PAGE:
The AC lines are one of the most important components in the AC system. They connect all the pieces together and help to carry both gas and liquid refrigerant through the system. The AC lines can fail over time, though and can leak or fail internally requiring replacement.
Many different reasons can be the cause of why the AC system to not blow cold air. This article only covers replacing the AC hose after it has been diagnosed as the cause of the air not blowing cold or a leak. There are high and low pressure lines and the replacement procedure for either will be the same.
- Warning: The EPA requires individuals or professions that handle refrigerant to to have a Section 608 License or a universal refrigerant handler’s license. Specialized machines are used when recovering refrigerant. If you are not certified or do not have the the tools, then the recovery, vacuum, and recharging are best left to the professionals.
Part 1 of 3: Recovery of the old refrigerant
- AC recovery machine
Step 1: Hook up the AC machine. The blue line will go to the low side port while the red line will attach to the high side port.
If not already done, hook the recovery machine’s yellow line up to an approved recovery tank.
Do not begin the process yet. Turn on the AC recovery machine and follow its prompts for the procedure for that machine
Step 2: Turn the AC machine on. Follow the steps for the individual machine.
The gauges for the high and low side should both read at least zero before the process is completed.
Part 2 of 3: Replacing the AC line
- Basic socket set
- Eye protection
- Line O-ring
- Replacement AC line
Step 1: Locate the failing line. Locate both ends for the line that will be replaced.
Make sure it matches the new line you have before any repairs begin. Note if the line is leaking and where it was leaking from if so.
In some cases, components must be removed to gain access to the AC line. If this is the case, now will be the time to remove these parts. Remove any parts needed to be able to work on the AC line.
Step 2: Remove the AC line. Put on your eye protection to ensure any refrigerant in the system does not get into your eyes when the line is disconnected.
Begin by disconnecting the first end of the AC line to be replaced. There are a variety of different styles of line and each has its own method of removal. The most common are the threaded block with an o-ring fitting on one end as shown above.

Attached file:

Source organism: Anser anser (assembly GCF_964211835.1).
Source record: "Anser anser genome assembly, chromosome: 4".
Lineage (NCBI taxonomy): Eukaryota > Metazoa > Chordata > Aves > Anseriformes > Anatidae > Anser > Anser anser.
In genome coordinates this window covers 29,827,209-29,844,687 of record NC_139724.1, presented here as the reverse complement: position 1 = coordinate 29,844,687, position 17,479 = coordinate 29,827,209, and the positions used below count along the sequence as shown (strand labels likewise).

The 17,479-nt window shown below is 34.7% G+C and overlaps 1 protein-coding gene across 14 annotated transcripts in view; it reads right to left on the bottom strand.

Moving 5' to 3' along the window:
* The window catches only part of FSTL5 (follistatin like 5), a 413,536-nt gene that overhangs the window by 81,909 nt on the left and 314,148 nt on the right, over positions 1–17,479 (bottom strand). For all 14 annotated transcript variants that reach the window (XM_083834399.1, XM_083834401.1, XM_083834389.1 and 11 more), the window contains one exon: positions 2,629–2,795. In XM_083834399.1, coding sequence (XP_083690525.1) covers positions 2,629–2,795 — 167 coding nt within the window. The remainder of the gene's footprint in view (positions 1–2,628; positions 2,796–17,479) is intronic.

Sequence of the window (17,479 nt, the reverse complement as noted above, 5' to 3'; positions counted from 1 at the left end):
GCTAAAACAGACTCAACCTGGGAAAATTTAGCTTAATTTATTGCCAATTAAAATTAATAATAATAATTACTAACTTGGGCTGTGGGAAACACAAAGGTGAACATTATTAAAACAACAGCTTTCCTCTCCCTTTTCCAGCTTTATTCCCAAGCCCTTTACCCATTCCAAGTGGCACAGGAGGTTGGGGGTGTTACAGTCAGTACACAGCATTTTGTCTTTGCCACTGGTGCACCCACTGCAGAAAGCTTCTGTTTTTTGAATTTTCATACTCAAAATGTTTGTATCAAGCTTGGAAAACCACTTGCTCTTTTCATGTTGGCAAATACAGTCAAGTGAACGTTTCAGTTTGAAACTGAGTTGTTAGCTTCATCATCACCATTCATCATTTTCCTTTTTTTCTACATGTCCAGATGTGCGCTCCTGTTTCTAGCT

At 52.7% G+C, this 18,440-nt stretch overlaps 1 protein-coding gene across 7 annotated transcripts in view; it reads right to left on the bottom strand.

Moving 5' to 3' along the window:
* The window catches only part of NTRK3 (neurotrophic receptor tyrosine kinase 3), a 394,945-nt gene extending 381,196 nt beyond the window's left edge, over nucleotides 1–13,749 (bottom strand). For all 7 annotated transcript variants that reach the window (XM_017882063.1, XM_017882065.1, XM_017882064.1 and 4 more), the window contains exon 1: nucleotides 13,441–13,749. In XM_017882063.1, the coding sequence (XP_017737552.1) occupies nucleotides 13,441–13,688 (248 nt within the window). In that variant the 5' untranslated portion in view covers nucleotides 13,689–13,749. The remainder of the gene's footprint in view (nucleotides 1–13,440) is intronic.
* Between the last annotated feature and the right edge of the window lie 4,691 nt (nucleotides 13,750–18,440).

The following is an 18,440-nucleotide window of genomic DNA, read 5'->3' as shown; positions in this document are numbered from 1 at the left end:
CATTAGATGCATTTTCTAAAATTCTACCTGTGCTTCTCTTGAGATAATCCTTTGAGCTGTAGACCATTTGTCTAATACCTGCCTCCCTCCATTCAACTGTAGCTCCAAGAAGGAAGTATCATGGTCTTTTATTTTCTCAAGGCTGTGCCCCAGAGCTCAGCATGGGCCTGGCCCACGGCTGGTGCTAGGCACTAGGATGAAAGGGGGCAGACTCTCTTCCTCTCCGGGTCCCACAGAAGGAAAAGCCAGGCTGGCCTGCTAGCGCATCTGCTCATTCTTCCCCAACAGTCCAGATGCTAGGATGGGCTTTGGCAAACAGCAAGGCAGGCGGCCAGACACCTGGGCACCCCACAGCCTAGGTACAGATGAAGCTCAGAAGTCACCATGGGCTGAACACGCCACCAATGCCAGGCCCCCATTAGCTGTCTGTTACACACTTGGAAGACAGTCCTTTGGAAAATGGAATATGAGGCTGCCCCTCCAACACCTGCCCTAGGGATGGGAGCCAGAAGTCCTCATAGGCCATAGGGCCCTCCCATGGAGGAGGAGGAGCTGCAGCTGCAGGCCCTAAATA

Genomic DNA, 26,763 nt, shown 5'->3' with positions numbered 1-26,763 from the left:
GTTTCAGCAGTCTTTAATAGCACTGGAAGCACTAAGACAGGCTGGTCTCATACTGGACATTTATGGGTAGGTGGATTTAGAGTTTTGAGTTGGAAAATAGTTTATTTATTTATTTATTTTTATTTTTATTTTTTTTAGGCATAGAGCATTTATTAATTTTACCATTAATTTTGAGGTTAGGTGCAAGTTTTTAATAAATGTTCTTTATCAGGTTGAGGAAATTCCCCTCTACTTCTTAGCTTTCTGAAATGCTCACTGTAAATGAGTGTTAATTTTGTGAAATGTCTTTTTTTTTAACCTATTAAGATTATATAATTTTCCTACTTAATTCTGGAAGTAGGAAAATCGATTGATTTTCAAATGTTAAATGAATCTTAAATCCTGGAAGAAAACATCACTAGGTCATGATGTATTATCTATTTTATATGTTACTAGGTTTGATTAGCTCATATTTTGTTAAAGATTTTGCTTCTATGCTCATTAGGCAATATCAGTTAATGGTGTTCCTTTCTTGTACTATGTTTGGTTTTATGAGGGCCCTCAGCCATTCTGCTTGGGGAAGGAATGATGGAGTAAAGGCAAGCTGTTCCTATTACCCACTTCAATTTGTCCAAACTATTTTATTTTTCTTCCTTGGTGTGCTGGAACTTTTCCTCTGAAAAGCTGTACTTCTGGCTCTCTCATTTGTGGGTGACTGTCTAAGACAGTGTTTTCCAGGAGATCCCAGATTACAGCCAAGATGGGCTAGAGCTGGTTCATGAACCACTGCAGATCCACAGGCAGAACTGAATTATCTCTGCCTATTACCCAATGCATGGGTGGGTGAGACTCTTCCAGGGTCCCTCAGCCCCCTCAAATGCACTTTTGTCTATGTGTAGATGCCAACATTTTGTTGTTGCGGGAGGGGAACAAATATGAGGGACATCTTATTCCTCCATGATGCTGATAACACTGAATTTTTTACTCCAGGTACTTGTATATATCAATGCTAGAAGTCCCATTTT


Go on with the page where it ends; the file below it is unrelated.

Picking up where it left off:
In this style, the nut will be loosened and removed. The AC line then is able to pull out of the fitting. Repeat the procedure on the other end of the AC line and set the AC line aside.
Step 3: Replace the o-ring. Before the new line is installed, take a look at the old ac line.
You should see an o-ring on both ends. If you do not see an o-ring, then it may still be in the other end of the fitting. If you are unable to locate the old o-rings, make sure both fittings are clear before proceeding.
Some new AC lines may come with o-rings installed. Others the o-ring must be purchased separately. If your AC line did not come equipped with a new o-ring, install it now.
Lubricate the new o-ring before they are installed using an approved lubricant such as AC oil.
Step 4: Install the new line. Begin with one end and place it into the fitting.
It should go smoothly and be installed straight. Make sure the o-ring does not become pinched during assembly. The AC line nut can now be installed and tightened on this end. Repeat the same procedure on the other end of the AC line with care taken with the o-ring on this side as well.
Step 5: Install any parts removed to gain access. Now that you have installed the AC line, take a moment to double check your work.
Make sure the o-rings cannot be seen and that both end are tightened to specifications. Once the work is verified, install any parts removed to gain access to the AC line.
Part 3 of 3: Vacuum, recharge, and check AC system
- AC recovery machine
- Owner's manual
Step 1: Hook up the AC machine. Install the blue line into the low pressure port and the red line into the high pressure port.
Step 2: Place the system in a vacuum. This procedure is done to remove any remains of refrigerant, clear moisture, and air from the AC system.
Using the AC machine, place the system in a vacuum for at least 30 minutes. Do this for longer if you are in a high altitude environment.
If the AC system is unable to go into vacuum, then there may be a leak or some other fault. If this occurs, the work will need to be checked and the vacuum procedure done again until the vehicle holds vacuum for 30 minutes.
Step 3: Recharge the AC refrigerant. This is done using the AC machine hooked up to the low side pressure port.
Disconnect the high side pressure fitting from the vehicle and place it back on the AC machine. Verify the amount and type refrigerant used to recharge the vehicle. This information can be found in the owner's manual or on a tag found under the hood.
Now set the AC machine to the proper amount of refrigerant and start the engine. Follow the machines prompts for recharging the system and make sure the operation completes properly.
Now that you have replaced your AC line, you can enjoy cool climate inside the vehicle once again. Not only is it an inconvenience to have a broken AC, but it is bad for the environment to have leaking refrigerant as well. If at any point during this procedure you run into a problem, Ask a Mechanic for some quick and helpful advice.